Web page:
The Boston Herald did a story on students who are marching to Sanford Fla. to make sure Trayvon Martin stays in the spotlight of the nation.
I had my friend Tyler, who is an African-American, read the article and tell me if he found it to be stereotypical of what he has seen. Tyler is a sophomore at Minnesota State Moorehead University.
Tyler did not find the way this story was reported to be stereotypical at all. He said he found it to be very neutral.
The reason he found it to be neutral was because the writer never says that these are black students doing the marching, just students.
The case with Trayvon Martin has been predominately stressed by African-Americans. I do not know if the reporter just assumed people would think they were black students, or if he didn't want to single it out as a "black" issue.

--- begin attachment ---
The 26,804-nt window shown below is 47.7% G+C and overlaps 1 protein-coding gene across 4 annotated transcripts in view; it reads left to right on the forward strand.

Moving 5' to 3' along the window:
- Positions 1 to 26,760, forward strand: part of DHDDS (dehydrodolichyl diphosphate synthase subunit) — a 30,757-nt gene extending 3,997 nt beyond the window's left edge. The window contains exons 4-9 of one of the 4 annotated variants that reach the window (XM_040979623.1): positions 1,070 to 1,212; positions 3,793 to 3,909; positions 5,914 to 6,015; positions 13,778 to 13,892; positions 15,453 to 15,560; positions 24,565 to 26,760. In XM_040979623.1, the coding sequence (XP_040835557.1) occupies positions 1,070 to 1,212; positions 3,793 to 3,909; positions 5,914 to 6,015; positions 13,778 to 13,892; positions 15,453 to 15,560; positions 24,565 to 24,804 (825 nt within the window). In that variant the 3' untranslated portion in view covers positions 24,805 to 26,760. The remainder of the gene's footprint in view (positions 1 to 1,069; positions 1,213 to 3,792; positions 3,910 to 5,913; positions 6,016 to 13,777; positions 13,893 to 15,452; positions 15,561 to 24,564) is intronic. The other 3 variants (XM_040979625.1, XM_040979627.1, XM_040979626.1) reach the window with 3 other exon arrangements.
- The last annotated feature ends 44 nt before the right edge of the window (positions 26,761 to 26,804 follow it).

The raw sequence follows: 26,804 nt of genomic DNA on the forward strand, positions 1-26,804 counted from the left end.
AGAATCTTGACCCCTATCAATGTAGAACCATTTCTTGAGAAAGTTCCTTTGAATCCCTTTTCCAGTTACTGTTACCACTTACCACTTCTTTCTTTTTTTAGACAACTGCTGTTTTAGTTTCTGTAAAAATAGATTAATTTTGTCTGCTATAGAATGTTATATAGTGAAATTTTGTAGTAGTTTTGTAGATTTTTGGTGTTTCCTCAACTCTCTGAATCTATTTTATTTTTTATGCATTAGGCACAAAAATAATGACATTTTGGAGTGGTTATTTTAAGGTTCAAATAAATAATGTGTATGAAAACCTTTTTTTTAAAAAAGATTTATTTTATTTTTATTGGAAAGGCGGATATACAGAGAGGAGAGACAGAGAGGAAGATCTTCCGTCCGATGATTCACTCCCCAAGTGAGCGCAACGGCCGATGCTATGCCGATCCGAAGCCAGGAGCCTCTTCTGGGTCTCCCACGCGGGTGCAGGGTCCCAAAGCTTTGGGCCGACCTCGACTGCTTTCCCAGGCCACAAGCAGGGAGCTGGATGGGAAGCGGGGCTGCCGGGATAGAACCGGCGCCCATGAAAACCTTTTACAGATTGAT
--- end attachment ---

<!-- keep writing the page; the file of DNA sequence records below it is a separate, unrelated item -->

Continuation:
Tyler found that the way the reporter wrote the story made it seem that students from all races were coming together to see that racial profiling is put to an end.
We both found the quotes to be racially neutral as well. Any number of races could have said them. It is not as if the quotes are saying, "I am a proud African-American, and I don't want to see this injustice anymore."
The reporter did a good job in grouping students together as one, and showing how this isn't a black vs. white thing, but how the students are coming together to fight injustice.
It very well could have been all black students, but that cannot be told through the story.